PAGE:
The SLS is one of the newest 5-star luxury hotels on South Beach. Advertised as “a creative cocktail of sophistication and playfulness”, the Phillipe Starck designed interior is indeed a whimsical melange of Latin and Asian motifs that sacrifices nothing when it comes to style. To bask in its elegance, if only for awhile, is sublime.
And you can bask in its elegance. Though it’s true that lodging at one of these hotels will blow the vacation budgets of most people in short order, their bars and restaurants are open to all comers. You might want to skip the flip-flops and cargo shorts when you patronize one of these places but if you make a modicum of effort to bump up your style, you’ll soon find yourself breathing the rarefied air of the rich and the influential.
And where money and style hold sway, sex is not far behind. Since the early 90’s when the fashion industry discovered South Beach, the area has been a magnet for models and photographers. A walk down Ocean Drive will turn many a head as those impossibly slender and beautiful young creatures from the pages of Vogue or Elle go strolling past. Just where are they going, you might ask. Well, a good bet is Nikki Beach Club.
Ground Zero for the Beautiful People
Nikki Beach Club, located at the south end of Ocean Drive, is an indoor-outdoor nightclub set in the sugary white sand beneath the swaying palms of South Beach. Models, jet setters and celebrities lounge on day beds and relax in cabanas drinking champagne and cocktails, listening to DJ’s and live music, and noshing on award winning gourmet cuisine.
If you want in but don’t want to wait behind a velvet rope, check out the Sunday brunch. Everyone is welcome – as long as they’re willing to pony up the $50 price tag before drinks – but the spread is lavish, including sushi, paella, and stir fry, along with the usual fare of waffles, omelletes and crepes. While you’re dining, you can feast your eyes on the eye candy, which is everywhere at this ground zero for the beautiful people.
But premium people watching of the very best kind can be had entirely gratis just a few blocks away. Walk along the surf on South Beach and you’ll see another reason why Miami Beach is the sexiest city in America.
The beach is lined by lithesome beauties and buff fellows from all over Asia, Europe and South America. After New York and Los Angeles, Miami is one of the premier North American destinations for international travelers, and when international travelers come to Miami, they come to Miami Beach.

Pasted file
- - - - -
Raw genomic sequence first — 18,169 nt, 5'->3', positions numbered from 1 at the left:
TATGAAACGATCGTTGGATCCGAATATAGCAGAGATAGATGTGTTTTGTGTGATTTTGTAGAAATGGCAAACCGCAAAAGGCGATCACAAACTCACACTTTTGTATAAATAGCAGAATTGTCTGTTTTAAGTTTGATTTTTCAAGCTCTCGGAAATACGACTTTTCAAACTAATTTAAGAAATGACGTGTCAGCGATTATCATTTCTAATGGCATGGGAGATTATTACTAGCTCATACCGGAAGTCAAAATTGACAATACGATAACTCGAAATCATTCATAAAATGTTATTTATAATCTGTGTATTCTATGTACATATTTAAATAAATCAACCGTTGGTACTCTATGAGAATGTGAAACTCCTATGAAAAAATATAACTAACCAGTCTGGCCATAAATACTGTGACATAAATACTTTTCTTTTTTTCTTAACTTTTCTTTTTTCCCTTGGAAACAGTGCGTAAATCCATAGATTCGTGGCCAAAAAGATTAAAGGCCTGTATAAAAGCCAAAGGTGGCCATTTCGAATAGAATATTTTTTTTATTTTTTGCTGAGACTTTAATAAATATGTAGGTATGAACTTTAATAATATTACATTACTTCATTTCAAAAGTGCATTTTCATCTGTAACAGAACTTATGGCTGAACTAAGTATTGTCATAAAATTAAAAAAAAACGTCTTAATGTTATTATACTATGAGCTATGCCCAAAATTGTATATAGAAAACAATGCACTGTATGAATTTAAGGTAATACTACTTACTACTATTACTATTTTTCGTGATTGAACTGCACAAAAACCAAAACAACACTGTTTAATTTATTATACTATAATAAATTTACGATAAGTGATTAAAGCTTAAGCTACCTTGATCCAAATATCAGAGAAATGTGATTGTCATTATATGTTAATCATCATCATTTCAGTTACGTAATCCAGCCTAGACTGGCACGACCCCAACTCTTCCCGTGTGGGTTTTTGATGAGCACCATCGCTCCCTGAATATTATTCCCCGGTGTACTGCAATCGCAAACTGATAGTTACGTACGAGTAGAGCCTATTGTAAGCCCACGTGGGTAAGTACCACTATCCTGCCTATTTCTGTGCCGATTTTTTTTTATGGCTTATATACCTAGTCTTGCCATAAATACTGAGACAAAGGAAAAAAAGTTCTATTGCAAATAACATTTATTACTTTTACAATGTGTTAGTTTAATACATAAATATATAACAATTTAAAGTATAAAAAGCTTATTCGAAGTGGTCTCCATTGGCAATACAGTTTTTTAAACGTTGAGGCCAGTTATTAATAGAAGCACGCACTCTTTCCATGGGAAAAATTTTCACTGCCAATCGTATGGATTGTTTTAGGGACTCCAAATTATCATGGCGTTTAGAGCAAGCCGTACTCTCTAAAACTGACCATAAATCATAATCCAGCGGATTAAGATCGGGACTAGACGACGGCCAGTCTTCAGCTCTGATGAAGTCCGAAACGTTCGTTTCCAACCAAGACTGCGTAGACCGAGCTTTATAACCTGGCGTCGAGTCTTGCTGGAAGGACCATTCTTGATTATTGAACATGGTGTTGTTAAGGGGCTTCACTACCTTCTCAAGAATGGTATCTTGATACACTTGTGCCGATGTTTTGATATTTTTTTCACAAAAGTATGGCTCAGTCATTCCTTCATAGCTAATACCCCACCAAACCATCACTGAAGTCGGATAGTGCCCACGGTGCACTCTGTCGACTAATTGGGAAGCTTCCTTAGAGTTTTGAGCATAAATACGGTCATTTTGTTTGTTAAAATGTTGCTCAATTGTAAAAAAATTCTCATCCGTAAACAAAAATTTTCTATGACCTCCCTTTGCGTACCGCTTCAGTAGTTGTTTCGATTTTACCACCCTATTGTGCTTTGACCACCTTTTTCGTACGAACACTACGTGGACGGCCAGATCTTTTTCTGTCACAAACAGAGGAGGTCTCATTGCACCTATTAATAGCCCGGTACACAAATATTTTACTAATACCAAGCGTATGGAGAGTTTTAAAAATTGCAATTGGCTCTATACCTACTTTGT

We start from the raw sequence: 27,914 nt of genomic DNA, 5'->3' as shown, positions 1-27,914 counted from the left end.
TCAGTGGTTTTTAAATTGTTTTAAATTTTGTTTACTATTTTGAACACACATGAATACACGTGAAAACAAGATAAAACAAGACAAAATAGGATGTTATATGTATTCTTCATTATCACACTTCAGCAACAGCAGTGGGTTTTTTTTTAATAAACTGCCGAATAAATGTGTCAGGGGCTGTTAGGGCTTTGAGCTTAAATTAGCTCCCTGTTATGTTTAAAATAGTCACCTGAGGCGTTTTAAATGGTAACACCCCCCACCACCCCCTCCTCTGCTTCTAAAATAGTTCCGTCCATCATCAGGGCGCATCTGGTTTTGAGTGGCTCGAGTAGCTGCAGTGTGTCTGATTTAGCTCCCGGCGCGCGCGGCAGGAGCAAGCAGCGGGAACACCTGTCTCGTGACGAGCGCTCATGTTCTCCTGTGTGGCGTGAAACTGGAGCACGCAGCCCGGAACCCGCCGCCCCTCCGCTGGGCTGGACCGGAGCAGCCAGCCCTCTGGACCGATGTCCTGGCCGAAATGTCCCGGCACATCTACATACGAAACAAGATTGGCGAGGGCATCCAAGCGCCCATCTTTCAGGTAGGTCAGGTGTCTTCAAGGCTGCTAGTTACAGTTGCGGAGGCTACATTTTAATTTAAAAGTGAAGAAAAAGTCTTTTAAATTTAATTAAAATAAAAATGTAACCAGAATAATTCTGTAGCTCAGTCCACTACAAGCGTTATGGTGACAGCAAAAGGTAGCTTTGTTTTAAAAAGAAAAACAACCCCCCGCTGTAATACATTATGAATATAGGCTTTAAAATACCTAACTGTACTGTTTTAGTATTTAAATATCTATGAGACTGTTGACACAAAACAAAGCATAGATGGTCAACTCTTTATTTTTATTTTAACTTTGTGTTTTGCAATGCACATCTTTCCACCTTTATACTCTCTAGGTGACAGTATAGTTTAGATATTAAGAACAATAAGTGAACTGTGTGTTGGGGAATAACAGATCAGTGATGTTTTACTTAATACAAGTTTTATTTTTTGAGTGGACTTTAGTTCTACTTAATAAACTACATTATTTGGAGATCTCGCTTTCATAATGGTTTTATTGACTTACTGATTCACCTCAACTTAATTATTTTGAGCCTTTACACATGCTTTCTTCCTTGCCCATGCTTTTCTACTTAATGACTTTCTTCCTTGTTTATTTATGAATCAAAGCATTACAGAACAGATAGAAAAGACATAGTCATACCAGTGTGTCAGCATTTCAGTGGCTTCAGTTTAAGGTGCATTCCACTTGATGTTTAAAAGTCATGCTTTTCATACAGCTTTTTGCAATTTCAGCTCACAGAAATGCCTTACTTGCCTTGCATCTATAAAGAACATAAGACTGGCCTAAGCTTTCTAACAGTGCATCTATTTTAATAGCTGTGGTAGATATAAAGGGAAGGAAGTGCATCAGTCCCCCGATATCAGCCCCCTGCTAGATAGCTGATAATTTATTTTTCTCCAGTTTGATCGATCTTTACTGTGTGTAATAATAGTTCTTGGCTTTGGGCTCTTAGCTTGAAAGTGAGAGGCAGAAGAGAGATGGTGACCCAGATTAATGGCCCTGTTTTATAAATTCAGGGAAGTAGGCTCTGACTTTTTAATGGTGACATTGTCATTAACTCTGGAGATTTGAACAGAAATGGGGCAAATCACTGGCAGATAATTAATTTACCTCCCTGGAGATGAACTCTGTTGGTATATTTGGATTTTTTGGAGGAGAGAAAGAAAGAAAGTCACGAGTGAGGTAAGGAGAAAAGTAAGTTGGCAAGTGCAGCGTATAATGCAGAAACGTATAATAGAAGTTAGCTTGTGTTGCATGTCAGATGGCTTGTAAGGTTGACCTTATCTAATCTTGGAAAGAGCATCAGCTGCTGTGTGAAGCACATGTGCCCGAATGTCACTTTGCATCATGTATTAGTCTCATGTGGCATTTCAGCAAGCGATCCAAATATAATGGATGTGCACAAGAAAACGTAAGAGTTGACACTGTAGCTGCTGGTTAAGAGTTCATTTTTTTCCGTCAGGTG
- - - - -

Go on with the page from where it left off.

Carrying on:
Pool vs Bar and Bar Wins
At night the art deco hotels that line Ocean Drive spring to life with al fresco dining, poolside bars and frenetic night clubs. The party scene on South Beach rivals any to be found anywhere in the world, yet the bath of colorful neon that spills out from the hotels is uniquely Miami and one of the signature appeals of the place.
For a taste of genuine South Beach nightlife, one would be hard pressed to do better than The Clevelander. This quaint art deco hotel at 10th Street and Ocean Drive has been all but eclipsed by its massive poolside bar which has expanded over the years, gobbling up the hotel’s footprint, until even the pool itself has become an afterthought. Nevertheless, the party rages nightly at The Clevelander with drinks and dancing until the wee hours and everywhere beautiful, sexy people.
It’s hard to believe that this was once a slum, this haven of 5-star luxury hotels, international jetsetters, and comely models, this resort of celebrities and the spectacularly wealthy. It’s hard to imagine that, not so long ago, these lovely properties with their stylish architecture, which is so uniquely Miami, were abandoned and desecrated, left for dead, and could be had for a song. It’s hard to believe that anyone ever doubted it could be revived, and that it took a television show and a few courageous investors to realize its potential and plant the seeds that allowed Miami Beach to become the sexiest city in America.
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My American Odyssey Destination Map
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All images and video by Malcolm Logan